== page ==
Twenty years ago in 1994, a 30-year-old Michael Andrews was a successful plumbing contractor with the itch to move on to a completely different place in his life, to follow his passions in the theater world and the music scene. And he managed to do both. His band Area 51 is still playing around town, and the company he helped create, Boxtales, celebrates two decades of bringing the world of myth and storytelling to audiences young and old. Boxtales will do so starting this Thursday with a three-day celebration of its best work.
They’ll return to the Lobero with “Prince Rama & the Monkey King,” “The Odyssey,” “Leyendas de Duende” and “B’rer Rabbit and Other Trickster Tales.” The shows have all the hallmarks that have made Boxtales a success: imaginative masks, great costumes, clever stage design, and original adaptations of classic myths that streamline the sometimes convoluted stories down to their entertaining essence.
Mr. Andrews didn’t come to theater out of the blue — he had studied “movement theatre” and clowning in Guanajuato, Mexico, under Sigfrido Aguilar. Two other movement and myth artists, Michael Katz and Joseph Velasco, sat on the Lobero board at the time the organization decided to do outreach into schools. The three became Boxtales, and their first show, “How Did that Get Here?” took on creation myths. What was going to be a onetime thing quickly turned into a company.
“Moving forward we did establish a mission,” Mr. Andrews says. “We knew we wanted to explore the myths and folktales of the world. The more we study it, the more we look at our modern culture and see how relevant all of this stuff is.”
In the first decade of Boxtales, the shows were compilations of tales, as shown by “Leyendas de Duende,” an evening of Latin American magical tales, a production they took to and performed in Mexico.
In the second decade, the company began to focus on tackling longer narratives. “The Odyssey” came first, then “Iron John” and most recently “OM: An Indian Tale of Good and Evil,” an adaptation of The Ramayana, from which “Prince Rama and the Monkey King” is an excerpt.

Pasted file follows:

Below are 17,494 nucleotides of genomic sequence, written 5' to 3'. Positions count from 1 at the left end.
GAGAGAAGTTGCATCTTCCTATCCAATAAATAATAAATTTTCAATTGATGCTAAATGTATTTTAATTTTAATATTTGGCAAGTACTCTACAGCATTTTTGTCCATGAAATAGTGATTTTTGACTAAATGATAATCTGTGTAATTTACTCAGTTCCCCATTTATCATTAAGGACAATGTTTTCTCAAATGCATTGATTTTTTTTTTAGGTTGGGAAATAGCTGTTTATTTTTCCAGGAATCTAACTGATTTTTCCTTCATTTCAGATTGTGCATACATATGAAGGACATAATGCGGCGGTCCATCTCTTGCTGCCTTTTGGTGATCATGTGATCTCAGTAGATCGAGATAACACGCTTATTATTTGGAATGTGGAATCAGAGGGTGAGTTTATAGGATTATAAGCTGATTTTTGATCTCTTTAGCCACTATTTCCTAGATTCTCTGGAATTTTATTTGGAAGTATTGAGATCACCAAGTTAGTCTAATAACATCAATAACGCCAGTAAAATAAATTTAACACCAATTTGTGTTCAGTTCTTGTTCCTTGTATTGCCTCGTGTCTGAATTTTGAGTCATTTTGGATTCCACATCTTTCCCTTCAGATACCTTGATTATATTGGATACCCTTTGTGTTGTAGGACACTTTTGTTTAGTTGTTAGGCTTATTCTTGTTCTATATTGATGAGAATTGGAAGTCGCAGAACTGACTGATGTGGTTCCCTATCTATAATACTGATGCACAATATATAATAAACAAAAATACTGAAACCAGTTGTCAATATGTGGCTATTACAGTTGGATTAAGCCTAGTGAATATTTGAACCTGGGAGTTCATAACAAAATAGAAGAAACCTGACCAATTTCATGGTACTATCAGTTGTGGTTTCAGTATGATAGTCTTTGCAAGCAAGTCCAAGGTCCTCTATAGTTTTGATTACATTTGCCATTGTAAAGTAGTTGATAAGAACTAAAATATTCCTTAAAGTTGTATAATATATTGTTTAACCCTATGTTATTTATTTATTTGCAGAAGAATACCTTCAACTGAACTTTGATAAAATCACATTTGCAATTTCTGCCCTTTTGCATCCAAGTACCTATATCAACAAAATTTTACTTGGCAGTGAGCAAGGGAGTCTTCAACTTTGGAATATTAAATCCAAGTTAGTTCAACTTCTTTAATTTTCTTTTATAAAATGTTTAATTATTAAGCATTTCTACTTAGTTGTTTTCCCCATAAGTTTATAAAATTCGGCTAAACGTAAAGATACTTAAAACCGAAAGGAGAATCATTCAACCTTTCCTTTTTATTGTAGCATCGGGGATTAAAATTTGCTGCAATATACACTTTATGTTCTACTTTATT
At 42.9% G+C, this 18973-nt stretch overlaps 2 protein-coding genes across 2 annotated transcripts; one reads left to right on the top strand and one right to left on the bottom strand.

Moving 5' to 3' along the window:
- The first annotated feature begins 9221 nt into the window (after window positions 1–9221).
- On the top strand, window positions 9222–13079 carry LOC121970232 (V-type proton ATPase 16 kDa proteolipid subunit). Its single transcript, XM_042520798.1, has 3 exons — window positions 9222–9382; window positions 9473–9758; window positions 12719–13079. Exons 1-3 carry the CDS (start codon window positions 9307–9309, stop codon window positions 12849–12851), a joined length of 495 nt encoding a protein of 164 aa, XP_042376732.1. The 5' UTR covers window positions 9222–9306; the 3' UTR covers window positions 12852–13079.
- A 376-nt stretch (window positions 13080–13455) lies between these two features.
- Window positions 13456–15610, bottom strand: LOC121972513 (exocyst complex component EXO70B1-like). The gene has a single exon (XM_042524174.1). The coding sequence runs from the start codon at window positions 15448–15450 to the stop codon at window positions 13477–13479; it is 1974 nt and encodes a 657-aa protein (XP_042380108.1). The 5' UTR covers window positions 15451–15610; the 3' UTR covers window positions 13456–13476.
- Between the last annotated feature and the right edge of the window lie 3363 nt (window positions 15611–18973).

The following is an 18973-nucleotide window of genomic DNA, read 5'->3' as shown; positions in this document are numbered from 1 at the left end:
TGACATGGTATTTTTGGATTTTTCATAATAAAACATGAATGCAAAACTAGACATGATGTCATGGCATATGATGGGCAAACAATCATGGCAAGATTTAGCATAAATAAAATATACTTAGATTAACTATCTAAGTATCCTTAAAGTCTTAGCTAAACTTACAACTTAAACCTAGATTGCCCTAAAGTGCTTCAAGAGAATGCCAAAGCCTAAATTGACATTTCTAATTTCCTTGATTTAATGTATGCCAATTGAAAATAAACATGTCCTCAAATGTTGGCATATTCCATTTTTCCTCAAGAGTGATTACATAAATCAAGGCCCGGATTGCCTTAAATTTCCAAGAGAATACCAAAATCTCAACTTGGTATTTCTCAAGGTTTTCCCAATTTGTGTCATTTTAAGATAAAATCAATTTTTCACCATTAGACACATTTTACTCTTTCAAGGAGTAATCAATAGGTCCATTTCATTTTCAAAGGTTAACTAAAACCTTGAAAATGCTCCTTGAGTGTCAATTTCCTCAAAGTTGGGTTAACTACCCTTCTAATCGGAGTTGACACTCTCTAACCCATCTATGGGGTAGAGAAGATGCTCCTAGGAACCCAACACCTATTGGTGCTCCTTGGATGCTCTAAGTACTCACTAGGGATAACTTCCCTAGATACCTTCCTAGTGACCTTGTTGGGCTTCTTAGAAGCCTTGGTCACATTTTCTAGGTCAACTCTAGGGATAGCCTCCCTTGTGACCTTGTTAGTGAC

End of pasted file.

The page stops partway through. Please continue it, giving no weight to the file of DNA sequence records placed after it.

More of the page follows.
The company had also changed over that first decade. Jeff Mills and Matthew Tavianini joined. Mr. Katz and Mr. Velasco left. As the productions became more complex, they added cast members to the productions. They’ve brought in guest directors like Peter Lackner and UCSB’s James Donlon. “We are still imprinted by what the three of us started. But we have become more of a full-blown theater company.”
For Mr. Tavianini, the opportunity to join Boxtales came at the end of a frustrating period in his professional life, where the “rat race” of Los Angeles’ theater scene was getting to him. He was looking for an excuse to continue acting but also move to Santa Barbara and in 2001, he got it. The original gig was for a year, but 13 years later, he’s one of the company’s main members. Mr. Tavianini had worked under James Donlon at UCSB, as had Jeff Mills, so the company was an easy fit. Mr. Donlon directed “Waters of the Earth,” the first show Mr. Tavianini created with his new partners.
“Michael and I have gotten to know each other better and our vocabulary, our knowledge, has grown. The pieces we can build together faster. We have more of an equal role now,” says Mr. Andrews.
Mr. Andrews is now meeting adults who saw Boxtales when they were kids. Twenty years have gone fast. The lack of arts funding in schools — one of the factors that led to Boxtales’ creation — is still dire, and Mr. Andrews doesn’t mince words: “It got bad, it got worse, it got stupid. We should all be ashamed of ourselves. If we think not funding the brilliance of our children to flourish in the future on this complicated planet, we are being selfish.”
However, through it all, Boxtales has never forgotten the power they have, the power of storytelling, and the uninitiated can get a primer on the company this coming weekend.
“I think storytelling is how we best transmit any information,” Mr. Andrews says. “The better storyteller you are, the more powerful you are as a human.”
Boxtales 20th Anniversary
When: Thursday-Sunday Nov. 16
Where: Lobero Theatre, 33 E. Canon Perdido St.
Cost: $25-$50, $5 children 10 and under, $15 students and seniors
Information: (805) 963-0761, www.lobero.com/events/boxtales-package/